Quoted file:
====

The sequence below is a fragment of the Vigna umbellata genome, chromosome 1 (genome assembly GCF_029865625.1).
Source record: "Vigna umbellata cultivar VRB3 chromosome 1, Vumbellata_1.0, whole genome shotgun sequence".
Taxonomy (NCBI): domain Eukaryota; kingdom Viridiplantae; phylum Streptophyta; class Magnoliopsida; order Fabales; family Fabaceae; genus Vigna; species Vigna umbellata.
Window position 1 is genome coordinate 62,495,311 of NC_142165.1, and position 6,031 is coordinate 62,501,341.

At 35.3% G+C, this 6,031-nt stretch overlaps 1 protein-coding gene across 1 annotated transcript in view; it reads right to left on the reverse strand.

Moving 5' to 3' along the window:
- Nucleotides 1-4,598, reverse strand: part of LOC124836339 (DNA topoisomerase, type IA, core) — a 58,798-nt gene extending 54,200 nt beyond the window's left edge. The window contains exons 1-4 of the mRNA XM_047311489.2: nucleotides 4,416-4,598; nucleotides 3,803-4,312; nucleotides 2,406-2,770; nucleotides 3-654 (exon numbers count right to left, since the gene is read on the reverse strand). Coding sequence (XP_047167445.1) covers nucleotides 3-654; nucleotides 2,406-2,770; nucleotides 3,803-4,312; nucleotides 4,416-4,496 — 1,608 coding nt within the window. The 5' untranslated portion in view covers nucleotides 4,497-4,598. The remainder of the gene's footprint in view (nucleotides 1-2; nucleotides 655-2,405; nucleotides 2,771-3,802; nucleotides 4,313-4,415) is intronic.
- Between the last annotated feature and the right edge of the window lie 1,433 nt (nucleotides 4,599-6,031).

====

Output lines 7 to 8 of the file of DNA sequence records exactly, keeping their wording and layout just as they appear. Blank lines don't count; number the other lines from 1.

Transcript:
- Nucleotides 1-4,598, reverse strand: part of LOC124836339 (DNA topoisomerase, type IA, core) — a 58,798-nt gene extending 54,200 nt beyond the window's left edge. The window contains exons 1-4 of the mRNA XM_047311489.2: nucleotides 4,416-4,598; nucleotides 3,803-4,312; nucleotides 2,406-2,770; nucleotides 3-654 (exon numbers count right to left, since the gene is read on the reverse strand). Coding sequence (XP_047167445.1) covers nucleotides 3-654; nucleotides 2,406-2,770; nucleotides 3,803-4,312; nucleotides 4,416-4,496 — 1,608 coding nt within the window. The 5' untranslated portion in view covers nucleotides 4,497-4,598. The remainder of the gene's footprint in view (nucleotides 1-2; nucleotides 655-2,405; nucleotides 2,771-3,802; nucleotides 4,313-4,415) is intronic.
- Between the last annotated feature and the right edge of the window lie 1,433 nt (nucleotides 4,599-6,031).